Joe and Chuck Joiner Openly Discuss Privacy

Posted by Michael E. Cohen on April 22, 2017

On MacVoices, Joe visits with Chuck Joiner to discuss the current state of online privacy. Drink the Kool-Aid with Joe (literally), as he lets you know what you can (and can’t) do about the proliferating risks that populate today’s privacy landscape. Bears, border agents, and bad actors in the VPN game highlight this important, and sometimes alarming, discussion.

Joe Kissell Tells Chuck Joiner How to Keep It to Himself

Posted by Michael E. Cohen on August 30, 2013

In an interview with Chuck Joiner of MacVoices, Joe Kissell goes over some of the basic dos and don’ts that he offers in his latest book, Take Control of Your Online Privacy. Included are useful tips about email, Google, off-shore providers, Wi-Fi, and social media. Take a look or a listen (we’ll know whether you did or not).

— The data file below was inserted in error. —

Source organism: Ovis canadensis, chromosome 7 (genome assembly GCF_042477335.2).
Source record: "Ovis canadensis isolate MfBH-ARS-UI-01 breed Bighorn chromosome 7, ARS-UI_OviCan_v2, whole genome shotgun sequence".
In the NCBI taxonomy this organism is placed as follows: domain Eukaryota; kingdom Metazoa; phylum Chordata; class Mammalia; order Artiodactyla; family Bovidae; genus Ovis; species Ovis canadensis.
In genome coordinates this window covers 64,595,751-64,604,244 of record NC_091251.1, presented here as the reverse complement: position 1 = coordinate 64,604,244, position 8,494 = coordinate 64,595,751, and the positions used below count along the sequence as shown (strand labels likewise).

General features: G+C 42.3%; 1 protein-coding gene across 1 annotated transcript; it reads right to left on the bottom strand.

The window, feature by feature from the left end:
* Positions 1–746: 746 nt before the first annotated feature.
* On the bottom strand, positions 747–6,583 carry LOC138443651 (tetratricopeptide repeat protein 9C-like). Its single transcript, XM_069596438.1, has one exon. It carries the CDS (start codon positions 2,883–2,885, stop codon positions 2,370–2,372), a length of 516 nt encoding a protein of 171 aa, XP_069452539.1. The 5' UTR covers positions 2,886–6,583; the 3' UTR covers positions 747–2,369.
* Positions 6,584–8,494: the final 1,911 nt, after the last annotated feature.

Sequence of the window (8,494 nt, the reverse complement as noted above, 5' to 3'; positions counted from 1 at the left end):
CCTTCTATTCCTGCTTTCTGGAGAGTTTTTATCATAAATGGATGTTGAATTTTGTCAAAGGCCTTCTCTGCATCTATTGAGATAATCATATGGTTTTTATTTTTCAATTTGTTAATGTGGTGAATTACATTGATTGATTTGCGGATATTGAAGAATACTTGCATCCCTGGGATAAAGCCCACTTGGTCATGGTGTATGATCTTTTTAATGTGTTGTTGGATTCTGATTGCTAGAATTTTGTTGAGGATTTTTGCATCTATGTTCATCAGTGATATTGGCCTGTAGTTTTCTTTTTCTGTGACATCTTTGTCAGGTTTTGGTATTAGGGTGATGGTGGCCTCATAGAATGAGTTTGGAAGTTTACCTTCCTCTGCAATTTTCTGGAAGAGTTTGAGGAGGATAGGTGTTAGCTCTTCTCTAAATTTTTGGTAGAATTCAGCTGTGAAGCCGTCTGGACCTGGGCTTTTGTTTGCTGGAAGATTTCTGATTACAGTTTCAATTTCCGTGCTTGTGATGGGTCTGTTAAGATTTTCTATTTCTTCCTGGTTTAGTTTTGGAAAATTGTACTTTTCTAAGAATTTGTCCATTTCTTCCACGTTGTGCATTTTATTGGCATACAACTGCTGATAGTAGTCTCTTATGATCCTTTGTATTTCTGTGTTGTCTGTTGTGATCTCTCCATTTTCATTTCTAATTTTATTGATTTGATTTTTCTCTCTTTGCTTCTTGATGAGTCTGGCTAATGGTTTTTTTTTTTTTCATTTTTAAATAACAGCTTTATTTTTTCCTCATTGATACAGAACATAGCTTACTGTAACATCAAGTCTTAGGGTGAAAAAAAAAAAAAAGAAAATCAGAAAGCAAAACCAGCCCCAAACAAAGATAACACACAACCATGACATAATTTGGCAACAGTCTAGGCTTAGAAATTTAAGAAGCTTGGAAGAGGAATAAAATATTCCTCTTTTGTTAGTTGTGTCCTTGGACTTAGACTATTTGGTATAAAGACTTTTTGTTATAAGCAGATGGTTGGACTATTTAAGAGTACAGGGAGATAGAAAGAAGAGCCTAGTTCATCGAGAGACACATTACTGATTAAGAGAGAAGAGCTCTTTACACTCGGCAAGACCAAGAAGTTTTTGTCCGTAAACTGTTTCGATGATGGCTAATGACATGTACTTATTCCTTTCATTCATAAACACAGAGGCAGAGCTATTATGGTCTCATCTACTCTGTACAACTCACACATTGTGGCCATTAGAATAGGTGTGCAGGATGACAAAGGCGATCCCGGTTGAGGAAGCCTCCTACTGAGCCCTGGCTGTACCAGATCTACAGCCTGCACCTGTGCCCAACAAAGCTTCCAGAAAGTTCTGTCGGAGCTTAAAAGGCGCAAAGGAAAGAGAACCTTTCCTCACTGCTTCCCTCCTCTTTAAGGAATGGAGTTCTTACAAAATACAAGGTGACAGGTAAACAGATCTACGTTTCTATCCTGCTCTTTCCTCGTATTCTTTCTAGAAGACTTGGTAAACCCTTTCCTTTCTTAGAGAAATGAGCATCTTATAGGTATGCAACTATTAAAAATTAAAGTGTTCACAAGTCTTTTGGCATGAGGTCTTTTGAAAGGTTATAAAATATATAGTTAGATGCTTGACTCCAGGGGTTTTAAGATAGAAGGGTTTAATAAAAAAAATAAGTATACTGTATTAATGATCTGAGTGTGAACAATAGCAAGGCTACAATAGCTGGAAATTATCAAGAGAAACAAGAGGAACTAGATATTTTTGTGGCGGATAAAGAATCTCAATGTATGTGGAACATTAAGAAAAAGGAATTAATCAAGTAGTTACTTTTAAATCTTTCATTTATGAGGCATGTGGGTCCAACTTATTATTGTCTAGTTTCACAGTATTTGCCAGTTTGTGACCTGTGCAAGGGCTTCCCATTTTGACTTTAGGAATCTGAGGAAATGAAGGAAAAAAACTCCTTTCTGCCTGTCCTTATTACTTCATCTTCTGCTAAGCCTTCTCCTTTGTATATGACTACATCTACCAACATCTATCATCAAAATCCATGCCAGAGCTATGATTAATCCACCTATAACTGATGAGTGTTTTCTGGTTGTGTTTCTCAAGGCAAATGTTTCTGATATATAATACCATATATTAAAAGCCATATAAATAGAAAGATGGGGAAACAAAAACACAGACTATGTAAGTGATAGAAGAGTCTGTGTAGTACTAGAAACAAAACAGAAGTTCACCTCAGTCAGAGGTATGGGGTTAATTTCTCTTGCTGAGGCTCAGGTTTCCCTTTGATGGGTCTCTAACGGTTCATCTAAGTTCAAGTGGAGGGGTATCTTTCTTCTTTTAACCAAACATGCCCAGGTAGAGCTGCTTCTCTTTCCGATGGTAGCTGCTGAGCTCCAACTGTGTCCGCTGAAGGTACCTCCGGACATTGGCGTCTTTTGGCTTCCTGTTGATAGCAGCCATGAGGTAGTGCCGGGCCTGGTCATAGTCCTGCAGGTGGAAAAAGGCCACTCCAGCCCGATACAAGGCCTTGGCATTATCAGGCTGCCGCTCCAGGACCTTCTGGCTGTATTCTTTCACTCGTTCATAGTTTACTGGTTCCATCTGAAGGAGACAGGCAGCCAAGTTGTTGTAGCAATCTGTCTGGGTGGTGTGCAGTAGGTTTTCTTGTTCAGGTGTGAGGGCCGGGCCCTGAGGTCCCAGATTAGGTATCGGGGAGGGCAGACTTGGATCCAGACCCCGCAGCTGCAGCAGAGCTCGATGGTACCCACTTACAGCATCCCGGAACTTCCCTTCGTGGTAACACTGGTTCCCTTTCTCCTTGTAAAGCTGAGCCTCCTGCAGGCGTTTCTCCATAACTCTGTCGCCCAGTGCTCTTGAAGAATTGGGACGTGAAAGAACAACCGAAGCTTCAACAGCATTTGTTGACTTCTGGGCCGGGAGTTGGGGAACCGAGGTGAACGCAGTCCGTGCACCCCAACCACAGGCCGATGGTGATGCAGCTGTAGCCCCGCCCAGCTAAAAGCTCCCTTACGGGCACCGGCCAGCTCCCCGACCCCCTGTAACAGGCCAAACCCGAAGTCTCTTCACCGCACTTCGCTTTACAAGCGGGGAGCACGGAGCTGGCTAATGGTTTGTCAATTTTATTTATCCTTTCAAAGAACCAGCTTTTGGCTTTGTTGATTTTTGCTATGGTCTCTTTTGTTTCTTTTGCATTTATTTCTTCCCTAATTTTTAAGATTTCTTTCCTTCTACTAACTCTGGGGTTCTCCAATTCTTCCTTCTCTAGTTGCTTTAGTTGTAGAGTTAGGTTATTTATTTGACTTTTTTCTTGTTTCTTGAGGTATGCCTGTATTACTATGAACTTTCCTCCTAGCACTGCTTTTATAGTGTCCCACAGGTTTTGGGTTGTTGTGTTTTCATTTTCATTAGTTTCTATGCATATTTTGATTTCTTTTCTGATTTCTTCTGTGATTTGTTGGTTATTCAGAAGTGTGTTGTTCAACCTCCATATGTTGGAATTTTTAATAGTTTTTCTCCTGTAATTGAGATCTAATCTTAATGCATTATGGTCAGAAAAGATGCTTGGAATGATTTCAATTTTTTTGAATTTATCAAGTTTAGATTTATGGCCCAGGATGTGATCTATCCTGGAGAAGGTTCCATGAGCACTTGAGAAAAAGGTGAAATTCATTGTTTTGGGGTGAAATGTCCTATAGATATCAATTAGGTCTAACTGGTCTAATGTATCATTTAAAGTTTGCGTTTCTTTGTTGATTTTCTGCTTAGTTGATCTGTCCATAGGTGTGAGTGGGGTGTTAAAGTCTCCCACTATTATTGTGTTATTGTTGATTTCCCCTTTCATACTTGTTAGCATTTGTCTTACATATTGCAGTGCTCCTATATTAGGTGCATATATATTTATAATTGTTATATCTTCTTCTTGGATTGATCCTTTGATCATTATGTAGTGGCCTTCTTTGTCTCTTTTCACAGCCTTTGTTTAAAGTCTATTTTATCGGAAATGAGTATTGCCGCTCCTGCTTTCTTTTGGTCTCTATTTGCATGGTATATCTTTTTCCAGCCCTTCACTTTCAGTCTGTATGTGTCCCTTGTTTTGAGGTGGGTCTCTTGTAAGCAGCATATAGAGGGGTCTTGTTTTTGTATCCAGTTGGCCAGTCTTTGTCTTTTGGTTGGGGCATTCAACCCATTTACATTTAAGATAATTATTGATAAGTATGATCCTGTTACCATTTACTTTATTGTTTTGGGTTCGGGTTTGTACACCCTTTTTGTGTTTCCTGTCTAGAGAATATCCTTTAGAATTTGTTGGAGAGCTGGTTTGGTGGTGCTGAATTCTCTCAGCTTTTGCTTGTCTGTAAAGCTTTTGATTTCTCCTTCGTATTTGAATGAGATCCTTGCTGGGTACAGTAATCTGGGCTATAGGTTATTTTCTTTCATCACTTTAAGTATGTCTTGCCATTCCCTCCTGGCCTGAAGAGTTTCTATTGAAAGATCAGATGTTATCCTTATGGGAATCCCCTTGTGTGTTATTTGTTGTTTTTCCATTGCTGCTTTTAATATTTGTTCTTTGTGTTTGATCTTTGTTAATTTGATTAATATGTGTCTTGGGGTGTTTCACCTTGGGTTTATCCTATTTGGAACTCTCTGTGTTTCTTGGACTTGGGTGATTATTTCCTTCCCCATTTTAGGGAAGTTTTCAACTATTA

April 30, 2022—A major new edition of this book is planned for the second half of 2022. It will be a free update for anyone who purchases the book between now and then.


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This is a practical, readable, and even humorous guide for all of us. —Miraz Jordan, in her KnowIT review of the ebook

This ebook is written at a level that the average user can understand, and I found it enjoyable, informative, and useful. I think everyone who owns a computer or other device that is connected to the Internet in any way will benefit by reading this book. Especially with all the concerns nowadays about the NSA (Nothing's Secret Anymore). —Richard Rettke